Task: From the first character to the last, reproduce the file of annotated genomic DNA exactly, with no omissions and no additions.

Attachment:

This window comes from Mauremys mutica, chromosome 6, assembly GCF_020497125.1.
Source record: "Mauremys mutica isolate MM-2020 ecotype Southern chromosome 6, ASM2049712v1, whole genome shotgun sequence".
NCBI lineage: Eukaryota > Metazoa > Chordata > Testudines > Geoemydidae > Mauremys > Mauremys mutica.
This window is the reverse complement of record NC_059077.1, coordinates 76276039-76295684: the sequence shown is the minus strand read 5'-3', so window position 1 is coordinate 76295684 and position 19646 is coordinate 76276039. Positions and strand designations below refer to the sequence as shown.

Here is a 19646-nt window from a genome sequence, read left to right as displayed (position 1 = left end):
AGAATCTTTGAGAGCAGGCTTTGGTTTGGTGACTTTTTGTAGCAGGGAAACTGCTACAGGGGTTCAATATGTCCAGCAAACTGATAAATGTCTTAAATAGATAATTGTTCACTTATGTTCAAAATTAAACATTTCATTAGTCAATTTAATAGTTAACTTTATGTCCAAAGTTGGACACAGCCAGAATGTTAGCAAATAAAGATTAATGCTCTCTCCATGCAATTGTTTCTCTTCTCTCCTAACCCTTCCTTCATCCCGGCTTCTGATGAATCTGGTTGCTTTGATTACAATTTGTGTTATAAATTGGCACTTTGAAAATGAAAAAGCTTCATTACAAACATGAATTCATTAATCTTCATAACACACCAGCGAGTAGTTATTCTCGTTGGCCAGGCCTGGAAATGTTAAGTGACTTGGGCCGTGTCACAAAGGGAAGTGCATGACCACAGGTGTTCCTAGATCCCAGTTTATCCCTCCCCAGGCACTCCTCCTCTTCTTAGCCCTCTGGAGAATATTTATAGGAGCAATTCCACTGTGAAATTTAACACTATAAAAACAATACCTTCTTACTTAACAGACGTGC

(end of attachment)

This window comes from Mauremys mutica, chromosome 6, assembly GCF_020497125.1.
Source record: "Mauremys mutica isolate MM-2020 ecotype Southern chromosome 6, ASM2049712v1, whole genome shotgun sequence".
NCBI lineage: Eukaryota > Metazoa > Chordata > Testudines > Geoemydidae > Mauremys > Mauremys mutica.
This window is the reverse complement of record NC_059077.1, coordinates 76276039-76295684: the sequence shown is the minus strand read 5'-3', so window position 1 is coordinate 76295684 and position 19646 is coordinate 76276039. Positions and strand designations below refer to the sequence as shown.

Here is a 19646-nt window from a genome sequence, read left to right as displayed (position 1 = left end):
AGAATCTTTGAGAGCAGGCTTTGGTTTGGTGACTTTTTGTAGCAGGGAAACTGCTACAGGGGTTCAATATGTCCAGCAAACTGATAAATGTCTTAAATAGATAATTGTTCACTTATGTTCAAAATTAAACATTTCATTAGTCAATTTAATAGTTAACTTTATGTCCAAAGTTGGACACAGCCAGAATGTTAGCAAATAAAGATTAATGCTCTCTCCATGCAATTGTTTCTCTTCTCTCCTAACCCTTCCTTCATCCCGGCTTCTGATGAATCTGGTTGCTTTGATTACAATTTGTGTTATAAATTGGCACTTTGAAAATGAAAAAGCTTCATTACAAACATGAATTCATTAATCTTCATAACACACCAGCGAGTAGTTATTCTCGTTGGCCAGGCCTGGAAATGTTAAGTGACTTGGGCCGTGTCACAAAGGGAAGTGCATGACCACAGGTGTTCCTAGATCCCAGTTTATCCCTCCCCAGGCACTCCTCCTCTTCTTAGCCCTCTGGAGAATATTTATAGGAGCAATTCCACTGTGAAATTTAACACTATAAAAACAATACCTTCTTACTTAACAGACGTGC